Fig. 1: 5G Spectrum Allocations in 26 GHz and 28 GHz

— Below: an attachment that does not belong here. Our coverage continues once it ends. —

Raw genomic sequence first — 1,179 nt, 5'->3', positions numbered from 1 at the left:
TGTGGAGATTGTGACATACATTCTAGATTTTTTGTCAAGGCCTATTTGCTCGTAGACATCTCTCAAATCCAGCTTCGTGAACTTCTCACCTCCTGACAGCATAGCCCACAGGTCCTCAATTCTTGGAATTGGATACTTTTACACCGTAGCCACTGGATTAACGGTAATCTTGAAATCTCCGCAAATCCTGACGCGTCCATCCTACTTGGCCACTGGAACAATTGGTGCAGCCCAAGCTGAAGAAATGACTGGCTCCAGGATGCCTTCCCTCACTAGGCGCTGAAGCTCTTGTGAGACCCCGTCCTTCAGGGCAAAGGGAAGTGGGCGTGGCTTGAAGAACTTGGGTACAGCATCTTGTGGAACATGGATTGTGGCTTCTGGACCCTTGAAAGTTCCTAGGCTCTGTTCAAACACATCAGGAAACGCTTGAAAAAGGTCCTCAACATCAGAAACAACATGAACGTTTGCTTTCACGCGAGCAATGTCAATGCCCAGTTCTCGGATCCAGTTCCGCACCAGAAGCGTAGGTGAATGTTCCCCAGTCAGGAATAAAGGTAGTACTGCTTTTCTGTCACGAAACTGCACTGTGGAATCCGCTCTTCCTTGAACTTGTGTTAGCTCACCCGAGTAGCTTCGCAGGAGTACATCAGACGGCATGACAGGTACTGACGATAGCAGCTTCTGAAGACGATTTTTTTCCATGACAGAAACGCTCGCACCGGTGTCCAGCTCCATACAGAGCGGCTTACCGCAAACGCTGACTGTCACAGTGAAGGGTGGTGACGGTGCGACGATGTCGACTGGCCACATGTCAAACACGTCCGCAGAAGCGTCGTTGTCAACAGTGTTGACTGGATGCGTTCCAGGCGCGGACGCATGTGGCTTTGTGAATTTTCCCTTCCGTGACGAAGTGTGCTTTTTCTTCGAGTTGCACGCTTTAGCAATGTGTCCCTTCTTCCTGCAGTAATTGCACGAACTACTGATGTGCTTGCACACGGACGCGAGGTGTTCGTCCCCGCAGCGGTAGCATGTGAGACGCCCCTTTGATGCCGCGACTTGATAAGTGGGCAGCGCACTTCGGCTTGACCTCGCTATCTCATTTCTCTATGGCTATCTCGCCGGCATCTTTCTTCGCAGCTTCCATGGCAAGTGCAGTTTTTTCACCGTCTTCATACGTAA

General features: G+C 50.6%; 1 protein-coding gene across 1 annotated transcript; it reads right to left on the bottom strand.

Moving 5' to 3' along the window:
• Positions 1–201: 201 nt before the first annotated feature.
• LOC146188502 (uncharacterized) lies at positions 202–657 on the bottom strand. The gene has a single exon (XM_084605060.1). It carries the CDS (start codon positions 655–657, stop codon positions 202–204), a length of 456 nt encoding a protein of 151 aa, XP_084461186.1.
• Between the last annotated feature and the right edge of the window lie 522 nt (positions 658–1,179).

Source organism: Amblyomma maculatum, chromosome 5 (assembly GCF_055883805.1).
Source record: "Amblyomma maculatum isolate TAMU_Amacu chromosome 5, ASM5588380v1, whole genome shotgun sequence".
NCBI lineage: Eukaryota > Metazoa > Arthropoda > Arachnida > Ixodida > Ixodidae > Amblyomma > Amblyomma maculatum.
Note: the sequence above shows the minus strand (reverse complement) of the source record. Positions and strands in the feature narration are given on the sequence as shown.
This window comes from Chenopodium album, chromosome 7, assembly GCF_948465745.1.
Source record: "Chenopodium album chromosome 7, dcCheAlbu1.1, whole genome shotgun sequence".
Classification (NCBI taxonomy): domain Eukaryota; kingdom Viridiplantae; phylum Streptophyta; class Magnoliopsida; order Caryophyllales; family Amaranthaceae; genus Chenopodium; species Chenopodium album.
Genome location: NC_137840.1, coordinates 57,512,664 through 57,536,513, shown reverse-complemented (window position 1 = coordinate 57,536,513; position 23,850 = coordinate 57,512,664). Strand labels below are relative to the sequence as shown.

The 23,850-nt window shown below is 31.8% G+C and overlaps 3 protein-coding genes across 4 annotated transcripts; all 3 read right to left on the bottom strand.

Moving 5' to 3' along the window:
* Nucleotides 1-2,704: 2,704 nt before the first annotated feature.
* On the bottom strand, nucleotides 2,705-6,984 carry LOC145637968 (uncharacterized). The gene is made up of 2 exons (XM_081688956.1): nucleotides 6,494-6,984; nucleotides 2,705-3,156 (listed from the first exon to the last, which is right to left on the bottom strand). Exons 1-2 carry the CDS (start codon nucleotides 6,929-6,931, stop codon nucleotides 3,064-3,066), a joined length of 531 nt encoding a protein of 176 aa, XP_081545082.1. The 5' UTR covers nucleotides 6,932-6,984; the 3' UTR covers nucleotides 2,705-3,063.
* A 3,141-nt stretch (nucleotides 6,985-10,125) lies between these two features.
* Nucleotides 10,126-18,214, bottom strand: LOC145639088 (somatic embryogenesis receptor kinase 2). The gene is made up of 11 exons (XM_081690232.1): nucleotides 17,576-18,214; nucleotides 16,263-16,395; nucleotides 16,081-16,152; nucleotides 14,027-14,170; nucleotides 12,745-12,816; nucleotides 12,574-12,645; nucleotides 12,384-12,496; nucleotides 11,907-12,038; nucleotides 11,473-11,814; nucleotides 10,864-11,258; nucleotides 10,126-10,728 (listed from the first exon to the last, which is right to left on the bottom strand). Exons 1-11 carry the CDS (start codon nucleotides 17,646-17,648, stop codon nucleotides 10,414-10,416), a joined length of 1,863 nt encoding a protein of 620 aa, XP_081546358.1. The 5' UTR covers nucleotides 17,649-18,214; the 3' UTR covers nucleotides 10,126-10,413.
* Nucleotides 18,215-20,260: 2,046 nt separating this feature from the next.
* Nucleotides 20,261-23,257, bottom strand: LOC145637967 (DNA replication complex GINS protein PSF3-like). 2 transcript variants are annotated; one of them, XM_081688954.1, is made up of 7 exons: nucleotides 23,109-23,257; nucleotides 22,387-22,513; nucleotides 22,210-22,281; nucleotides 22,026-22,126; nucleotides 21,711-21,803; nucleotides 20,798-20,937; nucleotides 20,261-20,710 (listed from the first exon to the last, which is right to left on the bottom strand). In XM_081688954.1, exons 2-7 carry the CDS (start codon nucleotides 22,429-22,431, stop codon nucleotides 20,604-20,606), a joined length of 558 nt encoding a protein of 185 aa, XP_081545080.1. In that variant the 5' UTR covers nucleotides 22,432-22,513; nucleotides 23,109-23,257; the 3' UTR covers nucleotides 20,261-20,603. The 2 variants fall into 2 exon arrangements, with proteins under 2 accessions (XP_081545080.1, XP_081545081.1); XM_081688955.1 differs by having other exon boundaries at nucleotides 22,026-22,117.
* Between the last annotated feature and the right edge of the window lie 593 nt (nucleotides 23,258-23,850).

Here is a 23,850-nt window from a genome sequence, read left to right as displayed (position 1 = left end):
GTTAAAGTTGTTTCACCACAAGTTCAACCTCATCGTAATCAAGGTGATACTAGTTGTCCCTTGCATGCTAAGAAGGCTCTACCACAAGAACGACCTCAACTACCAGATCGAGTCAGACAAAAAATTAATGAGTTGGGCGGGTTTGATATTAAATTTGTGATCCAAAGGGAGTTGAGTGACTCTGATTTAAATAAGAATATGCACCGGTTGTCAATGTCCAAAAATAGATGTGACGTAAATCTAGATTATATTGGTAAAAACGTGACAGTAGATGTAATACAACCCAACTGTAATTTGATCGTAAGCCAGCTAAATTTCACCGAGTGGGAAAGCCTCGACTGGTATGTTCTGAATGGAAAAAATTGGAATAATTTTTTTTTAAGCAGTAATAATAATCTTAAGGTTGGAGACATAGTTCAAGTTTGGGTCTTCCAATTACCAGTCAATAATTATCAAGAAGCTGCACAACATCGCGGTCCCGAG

In this paper, we study the impact of 5G leakage on the precision of data assimilation based numerical weather Fig. 2: Absorption of EM Spectrum prediction (NWP) models , . We begin by considering a ﬁrst order propagation model to characterize the effect of the leakage signal on the brightness temperature (atmospheric radiance) and the induced noise temperature at the receiving antenna of the passive sensor (radiometer) on the weather observation satellite. We then characterize the effects of errors and inaccuracies in measured radiance/noise temperatures, as a result of 5G leakage, on the temperature and rainfall forecasts of NWP models. Finally, we provide simulations results based on the proposed model to show that the leakage from 5G transmissions could negatively impact the accuracy of ultimate temperature and rainfall predictions of NWP models, and motivate the need for further research in this area. The rest of this paper is organized as follows. Section II explains how 5G leakage could impact weather prediction. Section III introduces data assimilation based NWP models, in Fig. 3: 5G Interference on Passive Sensors on Weather Obser- which the atmospheric radiance measurement is one of the ma- vation Satellites jor inputs for prediction. In section IV, we provide simulation results to show how radiance measurement error/perturbation measurements of water vapor content in the atmosphere. The as a result of 5G leakage could negatively impact the precision debate about what is considered as acceptable leakage from of weather forecast models. We then discuss several future 5G transmissions ranges from a low of −55 dBW to a high directions for both improved modeling of 5G leakage effects of −20 dBW . as well as mitigating its negative impact on weather prediction There are several sources of radiance in any given geograph- in section V, and conclude in section VI. ical area that contribute to the aggregate radiance measured by passive radiometers, operating in the 23.8 GHz band, on II.IMPACT OF 5G LEAKAGEONTHE RADIANCE satellites located at a given altitude from the ground level. MEASUREMENTSOF PASSIVE SENSORSON SATELLITES However, the radiance originating from the 5G transmissions The 5G transmissions will involve many frequencies, but in the adjacent n258 band are not currently considered and the key one under discussion is the n258 band because of recognized as a major source of radiance in radiance models its proximity to the 23.8 GHz spectrum. The reason why the used for weather forecasting. Hence, the 5G leakage signal 23.8 GHz band plays a critical role in weather prediction is in the 23.8 GHz band will be likely perceived by the NWP because of its importance in water vapor measurements in models as an extra radiance originated from other sources like the atmosphere. Speciﬁcally, the absorption of electromagnetic atmospheric emissions, and hence it will result in errors in signals in this band due to water vapor is much higher than measuring the water vapor density of the atmosphere in a given other bands, and also the sensitivity of this band to other geographical area, which could in turn affect the underlying atmospheric factors is less than its sensitivity to vapor density regional weather forecasts that rely on such measurements. (see Fig. 2), which makes this band an ideal band for water In fact, as illustrated in Fig. 3, the leakage of energy from vapor measurements . the 5G bands into the 23.8 GHz band perturbs the radiance Hence, when 5G equipment are transmitting signals in bands (equivalently brightness temperature) of atmospheric thermal near the 23.8 GHz frequency (such as the n258 band), a emissions that is observed and measured by the passive sensors passive sensor on a weather satellite measuring water va- on the weather satellites, thereby lowering the validity and por might be affected, resulting in erroneous data which in precision of weather forecast models. As we can see in Fig. turn could degrade weather predictions that rely on accurate 3, the unintended 5G leakage signals will pass through the clouds and atmosphere layer, before reaching the radiometers where L is the loss factor, Tp is the thermal noise tem- at satellite sensors, during which parts of their energy will perature generated by the antenna, and ηrad is the antenna be absorbed by the particles in this layer, and the rest of radiation efﬁciency . The additional noise temperature their energy will be radiated out from this layer upward of radiometers induced by 5G signals will also affect the toward the observing weather satellites. The intensity of the underlying brightness temperature measured by them. Using PN aggregate leakage signal resulted from 5G transmissions in the expression B = KBT , where PN is the induced noise the n258 band in a particular geographical area into the 23.8 power at the radiometer (in Watts), B is the channel bandwidth GHz band, and accordingly its received power on the passive (in Hertz) over which the noise power is measured, KB is sensors of weather satellites, depends on a variety of factors the is the Boltzmann constant (1.381 × 1023 J/K, Joules per such as the spatial density of 5G transmitters, elevation and Kelvin), and T is the noise temperature (in Kelvin), we show directionality of transmissions, transmit power levels, speciﬁc in Fig. 5 the 5G induced noise temperature at the radiometers sub-bands occupied, transmit modulation schemes chosen, the as a function of different 5G leakage powers from terrestrial nonlinearity distortion of power ampliﬁers, and absorption emissions of 5G equipment. In the ﬁgure, we have made an and transmittance coefﬁcients associated to the clouds and idealized assumption of negligible blockage and scattering of atmosphere layer in which 5G signals are passing through. the leakage signal through the atmosphere and set the total To characterize the aggregate 5G leakage power, we use a pathloss to be 130 dB after appropriate antenna and system preliminary ﬁrst order analytical approach using an Adjacent gains. In reality, the 5G leakage signals will likely pass through Channel Interference (ACI) model  along with a simpliﬁed a layer of clouds and atmosphere before reaching the satellite pathloss model as follows. As shown in Fig. 4, ACI seen by sensors and parts of their energy will be absorbed by this a particular channel D is characterized by the generated out- layer , hence, this absorption effect should be captured in of-band spectrum regrowth/leakage of an adjacent channel U, improved propagation models as suggested in the section V. falling into the in-band region (between lower frequency fL Using the ﬁrst order analysis above, we next show the impact and higher frequency fH ) of the desired channel D. For the of 5G leakage on weather forecasts.